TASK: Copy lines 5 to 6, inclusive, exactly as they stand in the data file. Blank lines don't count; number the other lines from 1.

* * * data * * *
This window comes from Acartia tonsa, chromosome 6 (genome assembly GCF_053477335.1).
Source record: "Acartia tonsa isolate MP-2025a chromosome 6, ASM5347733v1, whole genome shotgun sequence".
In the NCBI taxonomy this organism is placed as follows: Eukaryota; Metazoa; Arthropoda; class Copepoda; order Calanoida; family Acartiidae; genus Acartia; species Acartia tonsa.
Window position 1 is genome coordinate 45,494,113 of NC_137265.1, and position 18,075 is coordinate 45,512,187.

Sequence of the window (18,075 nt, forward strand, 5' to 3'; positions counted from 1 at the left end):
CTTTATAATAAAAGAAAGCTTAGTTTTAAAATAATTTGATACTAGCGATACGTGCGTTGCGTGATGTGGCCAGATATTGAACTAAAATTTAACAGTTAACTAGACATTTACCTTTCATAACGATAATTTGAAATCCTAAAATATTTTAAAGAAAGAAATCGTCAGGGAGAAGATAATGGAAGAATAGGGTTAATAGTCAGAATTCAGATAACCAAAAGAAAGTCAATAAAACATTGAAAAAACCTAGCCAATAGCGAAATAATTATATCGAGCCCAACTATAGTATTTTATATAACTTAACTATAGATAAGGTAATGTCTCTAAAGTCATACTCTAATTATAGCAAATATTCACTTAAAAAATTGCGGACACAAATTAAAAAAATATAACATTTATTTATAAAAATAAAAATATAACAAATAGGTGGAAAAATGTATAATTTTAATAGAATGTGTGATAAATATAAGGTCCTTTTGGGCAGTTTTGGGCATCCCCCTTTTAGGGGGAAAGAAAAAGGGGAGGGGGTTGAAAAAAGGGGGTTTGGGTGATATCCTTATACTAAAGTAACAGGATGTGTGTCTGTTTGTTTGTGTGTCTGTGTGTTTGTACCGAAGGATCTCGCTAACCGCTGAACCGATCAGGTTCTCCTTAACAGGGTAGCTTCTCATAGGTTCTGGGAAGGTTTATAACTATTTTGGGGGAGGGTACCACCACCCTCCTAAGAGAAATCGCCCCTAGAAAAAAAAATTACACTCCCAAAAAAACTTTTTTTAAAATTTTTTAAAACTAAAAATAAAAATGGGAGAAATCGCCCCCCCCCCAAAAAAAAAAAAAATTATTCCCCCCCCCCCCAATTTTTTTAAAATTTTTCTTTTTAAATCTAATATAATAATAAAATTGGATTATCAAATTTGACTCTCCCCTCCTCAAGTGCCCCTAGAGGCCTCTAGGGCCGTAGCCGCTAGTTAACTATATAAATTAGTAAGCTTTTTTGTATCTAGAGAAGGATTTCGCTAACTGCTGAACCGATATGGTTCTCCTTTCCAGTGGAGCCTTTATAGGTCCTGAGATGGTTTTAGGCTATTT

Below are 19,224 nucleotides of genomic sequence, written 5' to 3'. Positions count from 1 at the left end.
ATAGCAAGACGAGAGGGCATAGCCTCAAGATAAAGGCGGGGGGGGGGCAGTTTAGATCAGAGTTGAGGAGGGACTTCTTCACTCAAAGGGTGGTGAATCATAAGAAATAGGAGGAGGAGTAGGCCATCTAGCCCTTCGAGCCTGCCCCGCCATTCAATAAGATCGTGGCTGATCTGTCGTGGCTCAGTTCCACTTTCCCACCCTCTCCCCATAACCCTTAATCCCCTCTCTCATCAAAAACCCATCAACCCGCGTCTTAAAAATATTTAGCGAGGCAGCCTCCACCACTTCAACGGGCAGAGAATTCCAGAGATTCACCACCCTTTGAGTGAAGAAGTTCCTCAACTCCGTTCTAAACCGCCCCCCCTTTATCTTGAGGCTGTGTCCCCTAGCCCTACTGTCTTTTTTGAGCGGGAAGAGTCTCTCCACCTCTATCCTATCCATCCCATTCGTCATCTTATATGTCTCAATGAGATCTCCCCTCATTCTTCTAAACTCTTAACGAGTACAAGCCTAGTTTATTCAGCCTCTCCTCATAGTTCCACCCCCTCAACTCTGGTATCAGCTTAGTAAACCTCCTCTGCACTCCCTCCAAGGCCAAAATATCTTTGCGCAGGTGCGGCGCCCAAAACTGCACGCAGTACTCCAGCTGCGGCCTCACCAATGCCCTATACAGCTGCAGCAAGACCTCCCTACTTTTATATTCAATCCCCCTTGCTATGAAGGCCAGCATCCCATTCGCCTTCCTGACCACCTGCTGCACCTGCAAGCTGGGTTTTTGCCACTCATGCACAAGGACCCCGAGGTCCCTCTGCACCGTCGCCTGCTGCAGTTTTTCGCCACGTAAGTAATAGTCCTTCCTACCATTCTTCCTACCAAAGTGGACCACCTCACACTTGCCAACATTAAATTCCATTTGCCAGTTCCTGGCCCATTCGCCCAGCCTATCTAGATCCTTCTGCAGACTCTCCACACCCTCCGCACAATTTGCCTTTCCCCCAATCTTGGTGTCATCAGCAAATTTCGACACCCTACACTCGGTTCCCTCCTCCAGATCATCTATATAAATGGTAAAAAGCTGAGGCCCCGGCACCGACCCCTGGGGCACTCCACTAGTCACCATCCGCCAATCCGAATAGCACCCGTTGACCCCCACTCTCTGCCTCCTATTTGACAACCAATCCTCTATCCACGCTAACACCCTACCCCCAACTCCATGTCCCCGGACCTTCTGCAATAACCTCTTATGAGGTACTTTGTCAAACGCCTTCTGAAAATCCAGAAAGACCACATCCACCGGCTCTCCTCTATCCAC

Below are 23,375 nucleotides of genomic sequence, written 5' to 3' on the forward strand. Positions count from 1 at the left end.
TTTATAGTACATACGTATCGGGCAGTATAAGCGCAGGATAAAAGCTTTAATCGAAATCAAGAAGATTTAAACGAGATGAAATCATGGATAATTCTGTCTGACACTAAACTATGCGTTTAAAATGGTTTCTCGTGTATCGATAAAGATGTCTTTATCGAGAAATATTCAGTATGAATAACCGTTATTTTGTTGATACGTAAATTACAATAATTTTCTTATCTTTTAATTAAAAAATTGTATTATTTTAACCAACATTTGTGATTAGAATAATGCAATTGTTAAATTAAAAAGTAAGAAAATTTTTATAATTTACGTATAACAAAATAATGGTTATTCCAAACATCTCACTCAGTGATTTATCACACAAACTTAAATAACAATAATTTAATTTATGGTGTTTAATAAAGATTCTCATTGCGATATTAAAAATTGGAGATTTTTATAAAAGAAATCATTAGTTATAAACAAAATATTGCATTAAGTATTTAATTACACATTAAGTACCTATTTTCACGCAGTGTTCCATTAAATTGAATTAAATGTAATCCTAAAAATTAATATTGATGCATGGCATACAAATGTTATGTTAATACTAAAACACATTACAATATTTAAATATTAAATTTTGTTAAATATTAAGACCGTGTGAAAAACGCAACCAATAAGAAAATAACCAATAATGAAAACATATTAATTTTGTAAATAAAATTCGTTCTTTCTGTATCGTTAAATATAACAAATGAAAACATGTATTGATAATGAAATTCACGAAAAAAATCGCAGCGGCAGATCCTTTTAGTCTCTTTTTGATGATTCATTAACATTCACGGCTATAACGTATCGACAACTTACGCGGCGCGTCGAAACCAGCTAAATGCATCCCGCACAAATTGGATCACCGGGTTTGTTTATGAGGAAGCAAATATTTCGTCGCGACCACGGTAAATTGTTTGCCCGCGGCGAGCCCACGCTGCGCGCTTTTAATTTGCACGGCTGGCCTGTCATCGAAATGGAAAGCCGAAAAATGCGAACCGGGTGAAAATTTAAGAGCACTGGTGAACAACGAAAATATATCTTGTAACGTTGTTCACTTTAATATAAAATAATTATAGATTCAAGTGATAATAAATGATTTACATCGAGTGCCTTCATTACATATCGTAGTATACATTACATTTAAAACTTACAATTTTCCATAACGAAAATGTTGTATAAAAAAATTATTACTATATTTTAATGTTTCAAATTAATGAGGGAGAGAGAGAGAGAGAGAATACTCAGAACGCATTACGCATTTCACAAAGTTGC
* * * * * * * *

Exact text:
Sequence of the window (18,075 nt, forward strand, 5' to 3'; positions counted from 1 at the left end):
CTTTATAATAAAAGAAAGCTTAGTTTTAAAATAATTTGATACTAGCGATACGTGCGTTGCGTGATGTGGCCAGATATTGAACTAAAATTTAACAGTTAACTAGACATTTACCTTTCATAACGATAATTTGAAATCCTAAAATATTTTAAAGAAAGAAATCGTCAGGGAGAAGATAATGGAAGAATAGGGTTAATAGTCAGAATTCAGATAACCAAAAGAAAGTCAATAAAACATTGAAAAAACCTAGCCAATAGCGAAATAATTATATCGAGCCCAACTATAGTATTTTATATAACTTAACTATAGATAAGGTAATGTCTCTAAAGTCATACTCTAATTATAGCAAATATTCACTTAAAAAATTGCGGACACAAATTAAAAAAATATAACATTTATTTATAAAAATAAAAATATAACAAATAGGTGGAAAAATGTATAATTTTAATAGAATGTGTGATAAATATAAGGTCCTTTTGGGCAGTTTTGGGCATCCCCCTTTTAGGGGGAAAGAAAAAGGGGAGGGGGTTGAAAAAAGGGGGTTTGGGTGATATCCTTATACTAAAGTAACAGGATGTGTGTCTGTTTGTTTGTGTGTCTGTGTGTTTGTACCGAAGGATCTCGCTAACCGCTGAACCGATCAGGTTCTCCTTAACAGGGTAGCTTCTCATAGGTTCTGGGAAGGTTTATAACTATTTTGGGGGAGGGTACCACCACCCTCCTAAGAGAAATCGCCCCTAGAAAAAAAAATTACACTCCCAAAAAAACTTTTTTTAAAATTTTTTAAAACTAAAAATAAAAATGGGAGAAATCGCCCCCCCCCCAAAAAAAAAAAAAATTATTCCCCCCCCCCCCAATTTTTTTAAAATTTTTCTTTTTAAATCTAATATAATAATAAAATTGGATTATCAAATTTGACTCTCCCCTCCTCAAGTGCCCCTAGAGGCCTCTAGGGCCGTAGCCGCTAGTTAACTATATAAATTAGTAAGCTTTTTTGTATCTAGAGAAGGATTTCGCTAACTGCTGAACCGATATGGTTCTCCTTTCCAGTGGAGCCTTTATAGGTCCTGAGATGGTTTTAGGCTATTT